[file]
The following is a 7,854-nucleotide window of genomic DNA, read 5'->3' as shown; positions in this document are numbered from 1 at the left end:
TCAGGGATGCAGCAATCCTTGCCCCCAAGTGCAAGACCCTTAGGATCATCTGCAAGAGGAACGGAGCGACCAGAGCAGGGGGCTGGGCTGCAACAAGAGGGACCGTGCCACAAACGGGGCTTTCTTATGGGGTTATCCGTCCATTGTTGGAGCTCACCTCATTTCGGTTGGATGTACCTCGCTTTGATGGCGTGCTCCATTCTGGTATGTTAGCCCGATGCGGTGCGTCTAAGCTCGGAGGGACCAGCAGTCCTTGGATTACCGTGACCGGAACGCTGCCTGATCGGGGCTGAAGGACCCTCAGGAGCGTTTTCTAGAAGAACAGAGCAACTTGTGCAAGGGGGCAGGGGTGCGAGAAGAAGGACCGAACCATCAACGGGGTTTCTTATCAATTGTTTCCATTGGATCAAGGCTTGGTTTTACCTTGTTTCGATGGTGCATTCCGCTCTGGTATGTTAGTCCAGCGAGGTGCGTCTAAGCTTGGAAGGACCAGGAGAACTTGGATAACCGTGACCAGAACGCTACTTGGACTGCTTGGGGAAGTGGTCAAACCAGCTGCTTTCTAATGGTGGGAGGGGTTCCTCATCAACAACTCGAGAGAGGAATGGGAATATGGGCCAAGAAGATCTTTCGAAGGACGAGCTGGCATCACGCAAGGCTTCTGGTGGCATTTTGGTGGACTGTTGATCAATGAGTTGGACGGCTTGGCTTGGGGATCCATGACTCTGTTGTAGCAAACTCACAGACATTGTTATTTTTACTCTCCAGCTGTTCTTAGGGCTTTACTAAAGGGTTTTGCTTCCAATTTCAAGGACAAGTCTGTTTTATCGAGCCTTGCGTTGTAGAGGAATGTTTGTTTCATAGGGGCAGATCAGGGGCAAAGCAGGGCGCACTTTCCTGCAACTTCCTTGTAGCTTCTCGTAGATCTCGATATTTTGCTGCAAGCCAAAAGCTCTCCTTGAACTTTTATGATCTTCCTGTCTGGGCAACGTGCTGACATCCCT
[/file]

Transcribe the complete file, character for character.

The following is a 7,854-nucleotide window of genomic DNA, read 5'->3' as shown; positions in this document are numbered from 1 at the left end:
TCAGGGATGCAGCAATCCTTGCCCCCAAGTGCAAGACCCTTAGGATCATCTGCAAGAGGAACGGAGCGACCAGAGCAGGGGGCTGGGCTGCAACAAGAGGGACCGTGCCACAAACGGGGCTTTCTTATGGGGTTATCCGTCCATTGTTGGAGCTCACCTCATTTCGGTTGGATGTACCTCGCTTTGATGGCGTGCTCCATTCTGGTATGTTAGCCCGATGCGGTGCGTCTAAGCTCGGAGGGACCAGCAGTCCTTGGATTACCGTGACCGGAACGCTGCCTGATCGGGGCTGAAGGACCCTCAGGAGCGTTTTCTAGAAGAACAGAGCAACTTGTGCAAGGGGGCAGGGGTGCGAGAAGAAGGACCGAACCATCAACGGGGTTTCTTATCAATTGTTTCCATTGGATCAAGGCTTGGTTTTACCTTGTTTCGATGGTGCATTCCGCTCTGGTATGTTAGTCCAGCGAGGTGCGTCTAAGCTTGGAAGGACCAGGAGAACTTGGATAACCGTGACCAGAACGCTACTTGGACTGCTTGGGGAAGTGGTCAAACCAGCTGCTTTCTAATGGTGGGAGGGGTTCCTCATCAACAACTCGAGAGAGGAATGGGAATATGGGCCAAGAAGATCTTTCGAAGGACGAGCTGGCATCACGCAAGGCTTCTGGTGGCATTTTGGTGGACTGTTGATCAATGAGTTGGACGGCTTGGCTTGGGGATCCATGACTCTGTTGTAGCAAACTCACAGACATTGTTATTTTTACTCTCCAGCTGTTCTTAGGGCTTTACTAAAGGGTTTTGCTTCCAATTTCAAGGACAAGTCTGTTTTATCGAGCCTTGCGTTGTAGAGGAATGTTTGTTTCATAGGGGCAGATCAGGGGCAAAGCAGGGCGCACTTTCCTGCAACTTCCTTGTAGCTTCTCGTAGATCTCGATATTTTGCTGCAAGCCAAAAGCTCTCCTTGAACTTTTATGATCTTCCTGTCTGGGCAACGTGCTGACATCCCT